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Ten feet of water flooded 20 percent of this Minot, North Dakota neighborhood in June 2011. DVIDSHUB / CC BY 2.0

By Jared Brey

When Hurricane Michael tore through the Florida panhandle last October, it killed at least 43 people, caused an estimated $25 billion in damage and destroyed thousands of homes.

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Cincinnati's 2018 Green Plan notes that the city is "located outside the likely disaster areas" expected with climate change. GNK82 / iStock / Getty Images

By Marcello Rossi

As extreme storms, flooding rains and devastating wildfires make some parts of the U.S. more challenging to live in, what Americans consider a nice place to call home is shifting — and with that some Americans are moving, too.

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Indiana Harbor in East Chicago, Indiana. U.S. Army Corps of Engineers, Chicago District

By Gloria Oladipo

Akeeshea Daniels once lived in the West Calumet public housing complex in the shadow of a former lead smelter in East Chicago, Indiana. She worried about the pervasive lead contamination in the area and hoped that the government would fix the problem. Officials tried — and are still trying — to clean up the mess, but in many ways their efforts have made life harder for residents like Daniels.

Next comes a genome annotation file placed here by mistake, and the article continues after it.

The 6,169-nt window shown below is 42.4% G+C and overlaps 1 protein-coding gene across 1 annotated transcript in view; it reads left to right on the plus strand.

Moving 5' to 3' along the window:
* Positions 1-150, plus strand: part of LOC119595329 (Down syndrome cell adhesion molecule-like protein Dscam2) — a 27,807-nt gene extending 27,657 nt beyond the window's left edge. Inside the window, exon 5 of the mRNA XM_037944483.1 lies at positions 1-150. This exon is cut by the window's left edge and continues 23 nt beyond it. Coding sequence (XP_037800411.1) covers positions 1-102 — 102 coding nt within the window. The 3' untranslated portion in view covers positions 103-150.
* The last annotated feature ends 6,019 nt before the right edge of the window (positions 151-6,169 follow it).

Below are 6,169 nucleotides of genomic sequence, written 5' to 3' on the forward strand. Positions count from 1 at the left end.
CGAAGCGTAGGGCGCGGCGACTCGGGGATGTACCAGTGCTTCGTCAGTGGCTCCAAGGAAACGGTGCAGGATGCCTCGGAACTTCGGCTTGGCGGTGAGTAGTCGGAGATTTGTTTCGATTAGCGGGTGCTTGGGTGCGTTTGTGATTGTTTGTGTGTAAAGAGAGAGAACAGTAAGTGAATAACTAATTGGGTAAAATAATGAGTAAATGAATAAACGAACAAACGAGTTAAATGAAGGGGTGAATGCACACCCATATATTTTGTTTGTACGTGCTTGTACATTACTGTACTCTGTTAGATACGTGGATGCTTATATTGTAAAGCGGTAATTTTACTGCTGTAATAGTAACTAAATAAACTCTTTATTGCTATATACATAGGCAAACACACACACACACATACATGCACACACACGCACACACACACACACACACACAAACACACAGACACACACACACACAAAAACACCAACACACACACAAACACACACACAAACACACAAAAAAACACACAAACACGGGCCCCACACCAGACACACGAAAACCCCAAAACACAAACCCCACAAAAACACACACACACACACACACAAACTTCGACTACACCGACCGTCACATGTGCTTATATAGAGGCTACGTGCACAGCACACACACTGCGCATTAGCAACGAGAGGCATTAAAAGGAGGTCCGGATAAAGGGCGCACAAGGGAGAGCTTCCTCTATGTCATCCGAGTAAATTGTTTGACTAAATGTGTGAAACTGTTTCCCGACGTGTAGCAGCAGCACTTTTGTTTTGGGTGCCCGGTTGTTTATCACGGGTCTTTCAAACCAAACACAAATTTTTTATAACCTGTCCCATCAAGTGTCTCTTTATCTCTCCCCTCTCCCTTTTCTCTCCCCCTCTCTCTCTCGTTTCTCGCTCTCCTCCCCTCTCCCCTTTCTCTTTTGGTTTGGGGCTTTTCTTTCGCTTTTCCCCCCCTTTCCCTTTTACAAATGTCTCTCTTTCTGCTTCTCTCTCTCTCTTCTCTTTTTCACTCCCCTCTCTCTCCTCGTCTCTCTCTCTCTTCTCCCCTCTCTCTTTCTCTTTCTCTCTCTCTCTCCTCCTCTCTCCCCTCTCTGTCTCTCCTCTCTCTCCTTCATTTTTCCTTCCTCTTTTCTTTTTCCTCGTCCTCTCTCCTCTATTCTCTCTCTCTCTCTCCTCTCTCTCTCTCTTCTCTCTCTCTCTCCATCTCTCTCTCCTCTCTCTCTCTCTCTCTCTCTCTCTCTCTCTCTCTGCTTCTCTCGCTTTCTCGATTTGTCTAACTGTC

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SmartFlower solar arrays like this help a community cut costs and learn green energy skills. martin_vmorris / Flickr / CC BY-SA 2.0

A unique type of flower is growing in a community garden in Chicago's South Side.

The SmartFlower is a special type of solar panel array designed to open into the shape of a flower in the morning and generate electricity by following the sun across the sky during the day, like its namesake.

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